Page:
Perhaps you might not have planned to have a baby right about now. Despite the unanticipated timing, this is a moment to celebrate.
Here are a few pointers to help you get financially prepared to ensure that you have every reason to anticipate the birth of your baby.
- Make sure you belong to a medical scheme
While you can join a medical scheme the day you find out you are pregnant, the medical scheme aren’t going to pay for any costs associated with your current pregnancy. That said, if you can afford it, joining a medical scheme with pregnancy benefits may be advisable if you intend to have more children, as future pregnancies will be covered. Membership of a medical scheme will also be an advantage once your baby is born. If your baby needs medical care, and you are not a member of a medical scheme, then you will have to pay cash or visit a public hospital.
On the other hand, if you are on a medical scheme before falling pregnant, then around 70% of your financial expenses in relation to pregnancy will be covered depending on what type of cover you have. If you’re on a medical scheme and not sure what your benefits are, now’s a good time to check.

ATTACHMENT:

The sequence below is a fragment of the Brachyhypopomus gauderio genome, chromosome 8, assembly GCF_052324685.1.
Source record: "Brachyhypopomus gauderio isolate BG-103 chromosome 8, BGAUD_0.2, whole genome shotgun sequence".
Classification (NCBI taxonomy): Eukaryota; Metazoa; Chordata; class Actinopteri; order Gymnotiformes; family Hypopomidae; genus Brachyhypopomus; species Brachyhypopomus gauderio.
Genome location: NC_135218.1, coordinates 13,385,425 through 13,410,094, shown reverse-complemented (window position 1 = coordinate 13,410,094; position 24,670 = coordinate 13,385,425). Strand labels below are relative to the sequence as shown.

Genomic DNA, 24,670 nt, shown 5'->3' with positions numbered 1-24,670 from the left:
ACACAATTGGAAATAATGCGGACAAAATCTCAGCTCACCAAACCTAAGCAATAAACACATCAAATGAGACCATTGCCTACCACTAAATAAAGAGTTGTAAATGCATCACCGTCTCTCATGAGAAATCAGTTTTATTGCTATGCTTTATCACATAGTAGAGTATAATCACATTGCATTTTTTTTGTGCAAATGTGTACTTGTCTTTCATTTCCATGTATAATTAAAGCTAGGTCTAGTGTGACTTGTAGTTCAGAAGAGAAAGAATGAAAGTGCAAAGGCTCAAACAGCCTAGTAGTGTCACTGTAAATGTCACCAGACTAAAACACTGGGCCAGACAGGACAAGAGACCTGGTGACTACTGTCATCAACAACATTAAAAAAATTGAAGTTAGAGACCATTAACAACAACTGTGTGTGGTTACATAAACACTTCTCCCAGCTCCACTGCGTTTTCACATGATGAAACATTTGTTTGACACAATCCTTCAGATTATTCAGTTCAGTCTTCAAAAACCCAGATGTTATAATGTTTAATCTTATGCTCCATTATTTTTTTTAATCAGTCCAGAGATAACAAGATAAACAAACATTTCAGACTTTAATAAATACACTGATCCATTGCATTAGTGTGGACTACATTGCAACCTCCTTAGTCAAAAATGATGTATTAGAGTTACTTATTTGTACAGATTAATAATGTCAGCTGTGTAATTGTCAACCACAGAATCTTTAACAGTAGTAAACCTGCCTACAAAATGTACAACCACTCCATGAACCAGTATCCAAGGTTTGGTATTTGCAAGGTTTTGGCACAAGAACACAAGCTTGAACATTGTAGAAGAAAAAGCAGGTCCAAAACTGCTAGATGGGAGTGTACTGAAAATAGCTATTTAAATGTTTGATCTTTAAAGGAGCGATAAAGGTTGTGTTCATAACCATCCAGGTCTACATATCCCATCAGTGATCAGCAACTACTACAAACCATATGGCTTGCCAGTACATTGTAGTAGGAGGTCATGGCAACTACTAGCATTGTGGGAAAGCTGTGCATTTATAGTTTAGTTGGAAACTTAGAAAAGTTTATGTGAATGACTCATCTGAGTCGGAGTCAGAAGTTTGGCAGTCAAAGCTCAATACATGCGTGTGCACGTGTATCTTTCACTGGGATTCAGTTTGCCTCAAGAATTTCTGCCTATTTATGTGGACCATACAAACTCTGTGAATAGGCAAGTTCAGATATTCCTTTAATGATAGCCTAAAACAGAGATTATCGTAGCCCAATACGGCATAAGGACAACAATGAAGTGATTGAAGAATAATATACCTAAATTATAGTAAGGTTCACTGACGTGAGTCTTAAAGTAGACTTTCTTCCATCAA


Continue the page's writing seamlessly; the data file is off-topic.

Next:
- Make sure you have some money stashed away
Medical costs aside, there are a few other baby supplies such as nappies, clothes and formula, that you’ll need. Start putting aside amounts for these type of expenses. If you don’t have it saved up, you’ll have to take out a loan to cover these costs.
There’s a basic rule that you should have at least six times your take home salary (after tax) saved in case of unexpected life events. This is easier said than done. So how do you start building up an emergency fund? By being strict about how much you spend, you would be surprised how easily you save R5,000, then R10,000 and so on.
- What are the rules around maternity leave and the benefits at the company you work at?
A third factor to consider when you’re expecting a baby is how you will make up for the income you’d usually bring home when not on maternity leave. The first thing to do is to check your employment contract to find out the following:
- Are you entitled to 4 months of maternity leave?
- Is your company obliged to pay you while you are on maternity leave?
Quick fact: women in South Africa have the right to four months of maternity leave. But there is no legal obligation for your employer to give you paid maternity leave.
If you have been contributing to the Unemployment Insurance Fund (UIF), you are eligible for a maternity benefit of up to a maximum amount of 60% of your salary, with the benefits paid for a maximum of 121 days.
If you aren’t sure about your rights in relation to maternity leave, find out from your employer what they are and make sure you know what to expect.
We’d love to hear from you if you have any other financial tips to share around planning for your pregnancy.
Until next time.
The Wise About Life Team